Farmers’ attitudes to tree planting in Malawi

Malawi tree planting

Research in Malawi shows that farmers are aware of the potential benefits of planting trees yet agroforestry adoption rates in the country are reported to be relatively low. Photo: Seline Meijer

By Seline Meijer

Newly published research looks at how farmers in Malawi view tree planting and what barriers and incentives exist to adopting agroforestry.

The research from Malawi found that farmers who planted trees on their land have more positive attitudes compared to farmers who have not planted trees. Moreover, more positive attitudes also lead to a higher density of planted trees on a farmer’s land. The analyses revealed that positive attitudes are a good predictor of tree planting behaviour in the areas studied.

Malawi is one of the poorest countries in Africa and faces high levels of poverty and food insecurity. The country’s high population growth has increased farming intensity and agricultural expansion, leading to declining soil fertility and crop yields. The growing demand for farm land has caused forest loss across the country. Malawi now has one of the highest rates of deforestation in Africa.

Research has shown that farmers who plant trees can help to overcome many of the problems being experienced in Malawi. Trees have the potential to provide a wide range of benefits to farmers, including better soil fertility and crop yields, more firewood, fruits that supplement nutrition and opportunities for income generation.

“Planting trees on farms can play an important role in poverty reduction and improving food security,” says Seline Meijer, lead author of the study. “It has also been said that tree planting can help to take the pressure off natural forests by providing farmers with alternative sources of wood and reduce deforestation.”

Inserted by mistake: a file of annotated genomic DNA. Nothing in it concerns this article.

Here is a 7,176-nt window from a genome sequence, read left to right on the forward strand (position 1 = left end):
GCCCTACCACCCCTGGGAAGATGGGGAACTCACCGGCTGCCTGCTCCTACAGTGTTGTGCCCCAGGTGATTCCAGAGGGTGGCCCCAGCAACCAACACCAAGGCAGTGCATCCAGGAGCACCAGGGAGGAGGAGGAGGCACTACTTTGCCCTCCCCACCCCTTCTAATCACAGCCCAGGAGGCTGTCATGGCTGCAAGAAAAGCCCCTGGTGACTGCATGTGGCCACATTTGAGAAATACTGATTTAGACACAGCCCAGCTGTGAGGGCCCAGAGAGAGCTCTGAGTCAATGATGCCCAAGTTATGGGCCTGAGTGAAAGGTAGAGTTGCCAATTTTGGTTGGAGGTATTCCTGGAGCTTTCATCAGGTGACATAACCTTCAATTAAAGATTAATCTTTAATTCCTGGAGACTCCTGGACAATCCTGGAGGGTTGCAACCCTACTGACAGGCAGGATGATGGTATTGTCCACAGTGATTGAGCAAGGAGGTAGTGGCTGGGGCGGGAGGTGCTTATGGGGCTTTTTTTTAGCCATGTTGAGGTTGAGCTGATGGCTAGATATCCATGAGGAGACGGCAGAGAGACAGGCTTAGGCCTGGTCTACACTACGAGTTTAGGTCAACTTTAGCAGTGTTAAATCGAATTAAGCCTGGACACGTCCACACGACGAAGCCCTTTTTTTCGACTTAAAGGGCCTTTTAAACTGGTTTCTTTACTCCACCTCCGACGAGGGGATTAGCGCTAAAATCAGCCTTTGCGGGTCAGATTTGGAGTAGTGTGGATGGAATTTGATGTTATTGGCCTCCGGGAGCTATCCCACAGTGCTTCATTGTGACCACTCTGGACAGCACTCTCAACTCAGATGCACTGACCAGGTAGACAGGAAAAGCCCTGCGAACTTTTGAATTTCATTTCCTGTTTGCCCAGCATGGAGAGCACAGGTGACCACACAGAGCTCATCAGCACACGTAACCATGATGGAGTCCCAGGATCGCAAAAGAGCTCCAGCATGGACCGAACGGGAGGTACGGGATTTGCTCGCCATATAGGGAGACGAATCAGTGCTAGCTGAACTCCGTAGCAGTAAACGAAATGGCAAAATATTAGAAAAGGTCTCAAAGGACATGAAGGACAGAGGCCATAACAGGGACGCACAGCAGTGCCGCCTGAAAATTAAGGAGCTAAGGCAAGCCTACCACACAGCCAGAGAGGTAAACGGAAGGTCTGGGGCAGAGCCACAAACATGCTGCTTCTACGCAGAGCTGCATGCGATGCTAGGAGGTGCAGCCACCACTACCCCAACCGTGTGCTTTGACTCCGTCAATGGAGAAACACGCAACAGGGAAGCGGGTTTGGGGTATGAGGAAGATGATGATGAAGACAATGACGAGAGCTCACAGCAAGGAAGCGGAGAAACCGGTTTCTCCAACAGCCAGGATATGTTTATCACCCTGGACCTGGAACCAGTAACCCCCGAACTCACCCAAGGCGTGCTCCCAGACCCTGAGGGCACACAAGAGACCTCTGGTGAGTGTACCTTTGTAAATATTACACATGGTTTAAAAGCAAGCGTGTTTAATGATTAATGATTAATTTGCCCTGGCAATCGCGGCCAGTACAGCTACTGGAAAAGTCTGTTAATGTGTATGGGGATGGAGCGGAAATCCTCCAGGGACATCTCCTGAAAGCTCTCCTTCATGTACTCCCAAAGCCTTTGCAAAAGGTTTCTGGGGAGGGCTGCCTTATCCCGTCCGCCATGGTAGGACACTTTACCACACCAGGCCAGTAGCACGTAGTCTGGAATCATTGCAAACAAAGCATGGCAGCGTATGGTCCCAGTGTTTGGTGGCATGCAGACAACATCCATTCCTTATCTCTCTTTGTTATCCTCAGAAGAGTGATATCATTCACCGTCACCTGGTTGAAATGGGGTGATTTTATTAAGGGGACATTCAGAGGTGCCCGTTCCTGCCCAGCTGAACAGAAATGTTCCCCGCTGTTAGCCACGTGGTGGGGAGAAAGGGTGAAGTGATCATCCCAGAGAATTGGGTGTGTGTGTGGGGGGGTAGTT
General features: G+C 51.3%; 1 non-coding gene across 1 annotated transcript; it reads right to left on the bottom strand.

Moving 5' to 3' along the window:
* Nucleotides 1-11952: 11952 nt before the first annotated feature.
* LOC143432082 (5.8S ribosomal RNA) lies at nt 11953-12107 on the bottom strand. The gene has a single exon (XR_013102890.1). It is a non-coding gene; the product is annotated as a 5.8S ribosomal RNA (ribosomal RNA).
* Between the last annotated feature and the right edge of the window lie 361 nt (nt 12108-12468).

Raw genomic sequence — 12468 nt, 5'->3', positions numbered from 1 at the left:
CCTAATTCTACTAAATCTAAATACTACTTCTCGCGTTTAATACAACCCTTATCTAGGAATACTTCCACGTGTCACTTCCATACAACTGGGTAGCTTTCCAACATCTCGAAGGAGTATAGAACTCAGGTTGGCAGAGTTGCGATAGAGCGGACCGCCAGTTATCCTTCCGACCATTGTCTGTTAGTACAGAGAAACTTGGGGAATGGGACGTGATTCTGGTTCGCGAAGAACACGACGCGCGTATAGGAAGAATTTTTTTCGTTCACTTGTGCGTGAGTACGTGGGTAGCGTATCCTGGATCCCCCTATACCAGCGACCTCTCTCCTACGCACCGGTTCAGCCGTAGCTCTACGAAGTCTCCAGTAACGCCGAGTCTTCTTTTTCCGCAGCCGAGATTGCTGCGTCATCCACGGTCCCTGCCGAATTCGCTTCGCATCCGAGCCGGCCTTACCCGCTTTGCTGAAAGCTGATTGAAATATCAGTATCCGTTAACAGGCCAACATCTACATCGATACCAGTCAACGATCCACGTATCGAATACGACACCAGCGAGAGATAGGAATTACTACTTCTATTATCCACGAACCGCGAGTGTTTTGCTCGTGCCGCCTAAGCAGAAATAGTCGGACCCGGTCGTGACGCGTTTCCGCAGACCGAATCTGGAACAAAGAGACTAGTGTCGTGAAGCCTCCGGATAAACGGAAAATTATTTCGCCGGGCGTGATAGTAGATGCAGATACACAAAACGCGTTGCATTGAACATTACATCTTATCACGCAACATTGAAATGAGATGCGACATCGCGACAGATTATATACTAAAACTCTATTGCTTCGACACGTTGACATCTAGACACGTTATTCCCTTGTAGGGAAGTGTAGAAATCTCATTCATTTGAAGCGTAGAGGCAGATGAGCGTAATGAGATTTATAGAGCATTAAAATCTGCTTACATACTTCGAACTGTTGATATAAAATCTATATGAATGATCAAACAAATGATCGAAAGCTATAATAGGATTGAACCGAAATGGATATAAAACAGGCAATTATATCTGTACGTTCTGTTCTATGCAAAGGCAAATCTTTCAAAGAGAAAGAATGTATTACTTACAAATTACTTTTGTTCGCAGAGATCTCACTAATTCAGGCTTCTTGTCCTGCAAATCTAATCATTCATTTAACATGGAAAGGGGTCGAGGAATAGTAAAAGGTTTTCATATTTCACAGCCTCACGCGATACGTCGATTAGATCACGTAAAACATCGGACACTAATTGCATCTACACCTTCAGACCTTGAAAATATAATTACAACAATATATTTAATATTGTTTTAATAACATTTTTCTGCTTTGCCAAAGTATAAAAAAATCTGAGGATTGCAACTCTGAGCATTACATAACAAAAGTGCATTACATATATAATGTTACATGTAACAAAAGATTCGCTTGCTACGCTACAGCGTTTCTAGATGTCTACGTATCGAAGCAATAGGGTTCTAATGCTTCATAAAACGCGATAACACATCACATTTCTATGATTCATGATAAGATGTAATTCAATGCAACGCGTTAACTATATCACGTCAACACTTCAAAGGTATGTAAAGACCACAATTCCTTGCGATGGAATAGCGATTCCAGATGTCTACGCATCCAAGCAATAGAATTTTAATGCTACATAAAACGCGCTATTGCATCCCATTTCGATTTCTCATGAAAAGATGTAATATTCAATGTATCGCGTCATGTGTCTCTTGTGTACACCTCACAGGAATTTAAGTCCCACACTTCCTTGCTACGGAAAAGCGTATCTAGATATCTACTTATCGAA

Despite these many potential benefits, the adoption of agroforestry has been reported to be relatively low in Malawi, and it has been suggested that this could be due to a lack of interest in tree planting from farmers. Therefore, more information is needed on farmers’ attitudes towards tree planting and what barriers they face in adopting agroforestry technologies.

This study, published in the Journal of Environmental Psychology and funded by Irish Aid, was a collaborative effort between University College Dublin (UCD) and the World Agroforestry Centre. For the past 4 years, researchers worked with subsistence farmers in 2 rural districts in Malawi to better understand what motivates them to plant trees on their land. They conducted 200 interviews and 16 focus group discussions with smallholder farmers to learn more about their attitudes towards tree planting and the barriers that discourage farmers from planting trees.

The household surveys suggest that most farmers are aware of the potential benefits of planting trees and have positive attitudes towards tree planting. A female farmer from the village of Mchanao in southern Malawi explains: “I really love to see trees around. Trees provide shade, shelter from heavy winds, fresh air and they also beautify the home”.

Farmers also feel encouraged by others, such as their spouse, village chief and extension workers, to plant trees. In addition, farmers generally feel they have the ability to plant trees but also experience some challenges when wanting to plant trees, such as land scarcity and limited availability of seedlings.